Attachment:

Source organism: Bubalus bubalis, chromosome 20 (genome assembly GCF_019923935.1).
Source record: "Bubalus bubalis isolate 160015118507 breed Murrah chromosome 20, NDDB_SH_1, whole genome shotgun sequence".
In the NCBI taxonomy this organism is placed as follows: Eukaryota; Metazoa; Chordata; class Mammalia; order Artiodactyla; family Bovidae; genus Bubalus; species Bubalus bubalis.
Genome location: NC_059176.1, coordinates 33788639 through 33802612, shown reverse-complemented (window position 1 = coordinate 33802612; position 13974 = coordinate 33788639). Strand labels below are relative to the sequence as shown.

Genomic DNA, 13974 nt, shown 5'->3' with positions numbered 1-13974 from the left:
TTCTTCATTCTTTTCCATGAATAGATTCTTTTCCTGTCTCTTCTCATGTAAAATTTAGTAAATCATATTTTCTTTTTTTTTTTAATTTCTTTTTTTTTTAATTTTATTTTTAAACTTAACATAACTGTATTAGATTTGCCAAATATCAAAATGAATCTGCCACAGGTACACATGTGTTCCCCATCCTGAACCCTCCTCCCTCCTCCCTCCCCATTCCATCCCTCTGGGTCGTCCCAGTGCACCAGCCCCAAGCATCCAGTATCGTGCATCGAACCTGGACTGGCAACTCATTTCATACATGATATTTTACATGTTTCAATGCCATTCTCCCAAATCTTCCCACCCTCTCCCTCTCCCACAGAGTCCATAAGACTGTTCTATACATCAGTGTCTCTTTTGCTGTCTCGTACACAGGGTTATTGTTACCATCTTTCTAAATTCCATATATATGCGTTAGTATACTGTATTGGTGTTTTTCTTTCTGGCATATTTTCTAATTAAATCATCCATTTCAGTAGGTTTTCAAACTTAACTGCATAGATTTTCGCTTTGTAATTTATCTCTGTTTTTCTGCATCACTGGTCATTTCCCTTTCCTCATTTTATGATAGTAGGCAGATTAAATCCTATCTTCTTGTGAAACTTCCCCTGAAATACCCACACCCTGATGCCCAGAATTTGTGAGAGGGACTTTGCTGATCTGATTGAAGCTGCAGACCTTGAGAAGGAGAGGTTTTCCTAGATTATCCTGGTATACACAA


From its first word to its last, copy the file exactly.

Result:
Source organism: Bubalus bubalis, chromosome 20 (genome assembly GCF_019923935.1).
Source record: "Bubalus bubalis isolate 160015118507 breed Murrah chromosome 20, NDDB_SH_1, whole genome shotgun sequence".
In the NCBI taxonomy this organism is placed as follows: Eukaryota; Metazoa; Chordata; class Mammalia; order Artiodactyla; family Bovidae; genus Bubalus; species Bubalus bubalis.
Genome location: NC_059176.1, coordinates 33788639 through 33802612, shown reverse-complemented (window position 1 = coordinate 33802612; position 13974 = coordinate 33788639). Strand labels below are relative to the sequence as shown.

Genomic DNA, 13974 nt, shown 5'->3' with positions numbered 1-13974 from the left:
TTCTTCATTCTTTTCCATGAATAGATTCTTTTCCTGTCTCTTCTCATGTAAAATTTAGTAAATCATATTTTCTTTTTTTTTTTAATTTCTTTTTTTTTTAATTTTATTTTTAAACTTAACATAACTGTATTAGATTTGCCAAATATCAAAATGAATCTGCCACAGGTACACATGTGTTCCCCATCCTGAACCCTCCTCCCTCCTCCCTCCCCATTCCATCCCTCTGGGTCGTCCCAGTGCACCAGCCCCAAGCATCCAGTATCGTGCATCGAACCTGGACTGGCAACTCATTTCATACATGATATTTTACATGTTTCAATGCCATTCTCCCAAATCTTCCCACCCTCTCCCTCTCCCACAGAGTCCATAAGACTGTTCTATACATCAGTGTCTCTTTTGCTGTCTCGTACACAGGGTTATTGTTACCATCTTTCTAAATTCCATATATATGCGTTAGTATACTGTATTGGTGTTTTTCTTTCTGGCATATTTTCTAATTAAATCATCCATTTCAGTAGGTTTTCAAACTTAACTGCATAGATTTTCGCTTTGTAATTTATCTCTGTTTTTCTGCATCACTGGTCATTTCCCTTTCCTCATTTTATGATAGTAGGCAGATTAAATCCTATCTTCTTGTGAAACTTCCCCTGAAATACCCACACCCTGATGCCCAGAATTTGTGAGAGGGACTTTGCTGATCTGATTGAAGCTGCAGACCTTGAGAAGGAGAGGTTTTCCTAGATTATCCTGGTATACACAA